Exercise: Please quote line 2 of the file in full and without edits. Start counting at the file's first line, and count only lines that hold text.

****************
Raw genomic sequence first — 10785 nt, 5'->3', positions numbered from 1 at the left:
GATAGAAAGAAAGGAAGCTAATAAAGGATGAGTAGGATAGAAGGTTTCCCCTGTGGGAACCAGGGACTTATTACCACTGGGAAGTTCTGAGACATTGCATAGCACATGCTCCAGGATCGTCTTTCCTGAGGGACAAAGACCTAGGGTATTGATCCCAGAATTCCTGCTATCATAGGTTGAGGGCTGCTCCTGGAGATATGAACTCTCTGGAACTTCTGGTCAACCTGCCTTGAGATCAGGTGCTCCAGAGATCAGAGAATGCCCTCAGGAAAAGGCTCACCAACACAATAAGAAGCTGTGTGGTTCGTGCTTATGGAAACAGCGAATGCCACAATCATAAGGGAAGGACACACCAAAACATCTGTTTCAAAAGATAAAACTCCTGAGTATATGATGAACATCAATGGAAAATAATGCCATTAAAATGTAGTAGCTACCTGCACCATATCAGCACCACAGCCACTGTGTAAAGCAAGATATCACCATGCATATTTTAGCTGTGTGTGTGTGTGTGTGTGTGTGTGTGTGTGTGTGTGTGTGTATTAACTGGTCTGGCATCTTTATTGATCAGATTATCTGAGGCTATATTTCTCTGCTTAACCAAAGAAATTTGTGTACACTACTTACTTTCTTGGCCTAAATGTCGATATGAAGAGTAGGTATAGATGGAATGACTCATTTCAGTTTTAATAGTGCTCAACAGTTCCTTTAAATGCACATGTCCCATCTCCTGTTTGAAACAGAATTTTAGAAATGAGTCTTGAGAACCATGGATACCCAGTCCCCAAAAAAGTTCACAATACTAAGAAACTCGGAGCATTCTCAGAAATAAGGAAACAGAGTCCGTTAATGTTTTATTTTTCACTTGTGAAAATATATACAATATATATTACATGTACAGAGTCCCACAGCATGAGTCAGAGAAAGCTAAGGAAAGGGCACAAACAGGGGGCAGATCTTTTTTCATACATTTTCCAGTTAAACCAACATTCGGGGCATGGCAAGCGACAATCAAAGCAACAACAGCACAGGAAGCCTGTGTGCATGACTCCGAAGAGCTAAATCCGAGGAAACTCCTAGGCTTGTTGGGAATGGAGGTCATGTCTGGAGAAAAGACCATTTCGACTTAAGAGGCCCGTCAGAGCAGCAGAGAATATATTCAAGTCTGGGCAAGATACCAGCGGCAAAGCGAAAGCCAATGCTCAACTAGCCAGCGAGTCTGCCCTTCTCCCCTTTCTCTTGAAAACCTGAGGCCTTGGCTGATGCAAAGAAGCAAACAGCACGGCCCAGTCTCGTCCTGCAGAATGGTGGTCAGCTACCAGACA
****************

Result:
GATAGAAAGAAAGGAAGCTAATAAAGGATGAGTAGGATAGAAGGTTTCCCCTGTGGGAACCAGGGACTTATTACCACTGGGAAGTTCTGAGACATTGCATAGCACATGCTCCAGGATCGTCTTTCCTGAGGGACAAAGACCTAGGGTATTGATCCCAGAATTCCTGCTATCATAGGTTGAGGGCTGCTCCTGGAGATATGAACTCTCTGGAACTTCTGGTCAACCTGCCTTGAGATCAGGTGCTCCAGAGATCAGAGAATGCCCTCAGGAAAAGGCTCACCAACACAATAAGAAGCTGTGTGGTTCGTGCTTATGGAAACAGCGAATGCCACAATCATAAGGGAAGGACACACCAAAACATCTGTTTCAAAAGATAAAACTCCTGAGTATATGATGAACATCAATGGAAAATAATGCCATTAAAATGTAGTAGCTACCTGCACCATATCAGCACCACAGCCACTGTGTAAAGCAAGATATCACCATGCATATTTTAGCTGTGTGTGTGTGTGTGTGTGTGTGTGTGTGTGTGTGTGTGTGTATTAACTGGTCTGGCATCTTTATTGATCAGATTATCTGAGGCTATATTTCTCTGCTTAACCAAAGAAATTTGTGTACACTACTTACTTTCTTGGCCTAAATGTCGATATGAAGAGTAGGTATAGATGGAATGACTCATTTCAGTTTTAATAGTGCTCAACAGTTCCTTTAAATGCACATGTCCCATCTCCTGTTTGAAACAGAATTTTAGAAATGAGTCTTGAGAACCATGGATACCCAGTCCCCAAAAAAGTTCACAATACTAAGAAACTCGGAGCATTCTCAGAAATAAGGAAACAGAGTCCGTTAATGTTTTATTTTTCACTTGTGAAAATATATACAATATATATTACATGTACAGAGTCCCACAGCATGAGTCAGAGAAAGCTAAGGAAAGGGCACAAACAGGGGGCAGATCTTTTTTCATACATTTTCCAGTTAAACCAACATTCGGGGCATGGCAAGCGACAATCAAAGCAACAACAGCACAGGAAGCCTGTGTGCATGACTCCGAAGAGCTAAATCCGAGGAAACTCCTAGGCTTGTTGGGAATGGAGGTCATGTCTGGAGAAAAGACCATTTCGACTTAAGAGGCCCGTCAGAGCAGCAGAGAATATATTCAAGTCTGGGCAAGATACCAGCGGCAAAGCGAAAGCCAATGCTCAACTAGCCAGCGAGTCTGCCCTTCTCCCCTTTCTCTTGAAAACCTGAGGCCTTGGCTGATGCAAAGAAGCAAACAGCACGGCCCAGTCTCGTCCTGCAGAATGGTGGTCAGCTACCAGACA